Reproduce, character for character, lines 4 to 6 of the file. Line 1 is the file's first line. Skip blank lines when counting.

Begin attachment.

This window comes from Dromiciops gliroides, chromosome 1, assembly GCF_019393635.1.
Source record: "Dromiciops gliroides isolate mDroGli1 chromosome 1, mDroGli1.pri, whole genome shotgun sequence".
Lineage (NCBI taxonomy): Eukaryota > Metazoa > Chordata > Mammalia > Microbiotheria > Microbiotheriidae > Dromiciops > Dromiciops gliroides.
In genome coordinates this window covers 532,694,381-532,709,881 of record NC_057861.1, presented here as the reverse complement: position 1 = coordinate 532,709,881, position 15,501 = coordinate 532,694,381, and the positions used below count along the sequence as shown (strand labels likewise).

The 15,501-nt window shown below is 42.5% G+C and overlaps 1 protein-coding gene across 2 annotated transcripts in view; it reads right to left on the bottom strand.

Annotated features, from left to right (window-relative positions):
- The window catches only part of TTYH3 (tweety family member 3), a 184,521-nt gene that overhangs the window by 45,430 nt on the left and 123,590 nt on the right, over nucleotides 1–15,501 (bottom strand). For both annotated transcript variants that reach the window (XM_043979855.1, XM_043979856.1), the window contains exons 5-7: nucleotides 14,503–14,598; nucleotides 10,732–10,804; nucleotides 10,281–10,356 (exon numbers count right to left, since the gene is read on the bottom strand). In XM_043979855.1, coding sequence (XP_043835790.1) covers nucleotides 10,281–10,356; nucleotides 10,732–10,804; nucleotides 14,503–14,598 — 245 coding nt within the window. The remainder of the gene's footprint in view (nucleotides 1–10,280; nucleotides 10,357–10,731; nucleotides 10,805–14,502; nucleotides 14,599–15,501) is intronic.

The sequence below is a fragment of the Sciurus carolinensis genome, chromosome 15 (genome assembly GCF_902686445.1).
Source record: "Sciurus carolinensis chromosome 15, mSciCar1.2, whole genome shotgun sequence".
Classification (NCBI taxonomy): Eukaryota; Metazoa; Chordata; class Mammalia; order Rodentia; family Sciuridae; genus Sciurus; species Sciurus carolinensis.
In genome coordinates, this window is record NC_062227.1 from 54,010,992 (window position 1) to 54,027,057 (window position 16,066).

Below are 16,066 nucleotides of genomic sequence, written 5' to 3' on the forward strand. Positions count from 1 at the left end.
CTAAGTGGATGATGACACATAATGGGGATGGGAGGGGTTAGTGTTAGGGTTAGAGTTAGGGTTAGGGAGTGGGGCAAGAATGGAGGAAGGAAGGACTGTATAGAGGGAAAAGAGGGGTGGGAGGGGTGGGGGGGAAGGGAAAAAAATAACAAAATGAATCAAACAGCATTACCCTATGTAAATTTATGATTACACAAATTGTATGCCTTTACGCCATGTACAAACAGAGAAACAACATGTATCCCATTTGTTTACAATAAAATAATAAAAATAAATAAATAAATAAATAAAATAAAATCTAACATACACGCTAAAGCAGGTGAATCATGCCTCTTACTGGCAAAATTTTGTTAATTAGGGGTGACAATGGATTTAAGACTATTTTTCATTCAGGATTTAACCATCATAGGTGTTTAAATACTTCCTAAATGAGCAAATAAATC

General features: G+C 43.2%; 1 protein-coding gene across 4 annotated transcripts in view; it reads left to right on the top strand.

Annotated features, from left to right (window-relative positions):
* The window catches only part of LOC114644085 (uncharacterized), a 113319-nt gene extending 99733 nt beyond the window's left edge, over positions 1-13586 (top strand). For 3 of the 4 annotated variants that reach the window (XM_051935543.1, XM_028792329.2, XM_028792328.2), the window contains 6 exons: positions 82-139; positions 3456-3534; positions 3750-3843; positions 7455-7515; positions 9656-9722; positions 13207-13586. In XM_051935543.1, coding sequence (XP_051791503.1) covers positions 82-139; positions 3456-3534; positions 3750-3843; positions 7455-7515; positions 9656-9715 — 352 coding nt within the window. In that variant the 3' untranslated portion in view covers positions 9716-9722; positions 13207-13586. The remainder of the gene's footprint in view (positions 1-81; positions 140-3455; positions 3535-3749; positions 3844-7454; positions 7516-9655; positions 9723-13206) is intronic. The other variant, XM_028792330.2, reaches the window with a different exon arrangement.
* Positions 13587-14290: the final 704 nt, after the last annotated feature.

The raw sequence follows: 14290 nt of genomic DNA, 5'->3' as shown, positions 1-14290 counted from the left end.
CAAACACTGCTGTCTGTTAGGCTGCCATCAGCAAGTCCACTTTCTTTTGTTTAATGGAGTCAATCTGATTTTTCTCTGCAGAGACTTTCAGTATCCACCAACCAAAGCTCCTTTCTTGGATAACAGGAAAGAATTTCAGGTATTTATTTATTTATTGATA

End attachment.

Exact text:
In genome coordinates this window covers 532,694,381-532,709,881 of record NC_057861.1, presented here as the reverse complement: position 1 = coordinate 532,709,881, position 15,501 = coordinate 532,694,381, and the positions used below count along the sequence as shown (strand labels likewise).

The 15,501-nt window shown below is 42.5% G+C and overlaps 1 protein-coding gene across 2 annotated transcripts in view; it reads right to left on the bottom strand.

Annotated features, from left to right (window-relative positions):